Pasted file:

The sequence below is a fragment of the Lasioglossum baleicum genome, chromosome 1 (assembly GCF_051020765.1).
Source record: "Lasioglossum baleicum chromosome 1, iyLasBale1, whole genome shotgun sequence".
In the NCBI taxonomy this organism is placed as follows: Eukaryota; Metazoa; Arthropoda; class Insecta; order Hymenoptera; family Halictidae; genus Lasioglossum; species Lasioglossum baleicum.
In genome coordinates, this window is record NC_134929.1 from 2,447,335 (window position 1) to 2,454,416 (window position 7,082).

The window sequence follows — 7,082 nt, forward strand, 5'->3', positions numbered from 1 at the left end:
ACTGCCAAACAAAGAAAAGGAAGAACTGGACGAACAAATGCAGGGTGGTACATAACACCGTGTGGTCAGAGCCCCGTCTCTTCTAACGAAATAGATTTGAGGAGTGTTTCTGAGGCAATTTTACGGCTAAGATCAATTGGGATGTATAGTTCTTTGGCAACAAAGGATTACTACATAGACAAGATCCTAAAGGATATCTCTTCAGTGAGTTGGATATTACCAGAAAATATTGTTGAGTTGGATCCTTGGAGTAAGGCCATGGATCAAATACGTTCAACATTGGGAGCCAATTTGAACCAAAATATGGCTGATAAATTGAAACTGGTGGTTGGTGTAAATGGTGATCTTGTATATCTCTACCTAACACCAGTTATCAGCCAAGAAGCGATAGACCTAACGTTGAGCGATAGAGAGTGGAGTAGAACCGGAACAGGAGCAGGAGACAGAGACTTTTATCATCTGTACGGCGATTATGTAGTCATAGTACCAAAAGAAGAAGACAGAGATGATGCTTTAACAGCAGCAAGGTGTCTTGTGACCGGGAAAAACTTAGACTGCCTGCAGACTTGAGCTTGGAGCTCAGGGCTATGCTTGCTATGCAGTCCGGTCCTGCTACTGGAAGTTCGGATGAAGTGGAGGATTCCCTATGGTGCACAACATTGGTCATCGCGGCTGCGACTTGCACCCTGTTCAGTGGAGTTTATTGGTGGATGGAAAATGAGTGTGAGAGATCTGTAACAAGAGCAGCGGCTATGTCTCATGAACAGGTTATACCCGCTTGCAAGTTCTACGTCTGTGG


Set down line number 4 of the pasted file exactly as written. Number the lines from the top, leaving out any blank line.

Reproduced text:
In genome coordinates, this window is record NC_134929.1 from 2,447,335 (window position 1) to 2,454,416 (window position 7,082).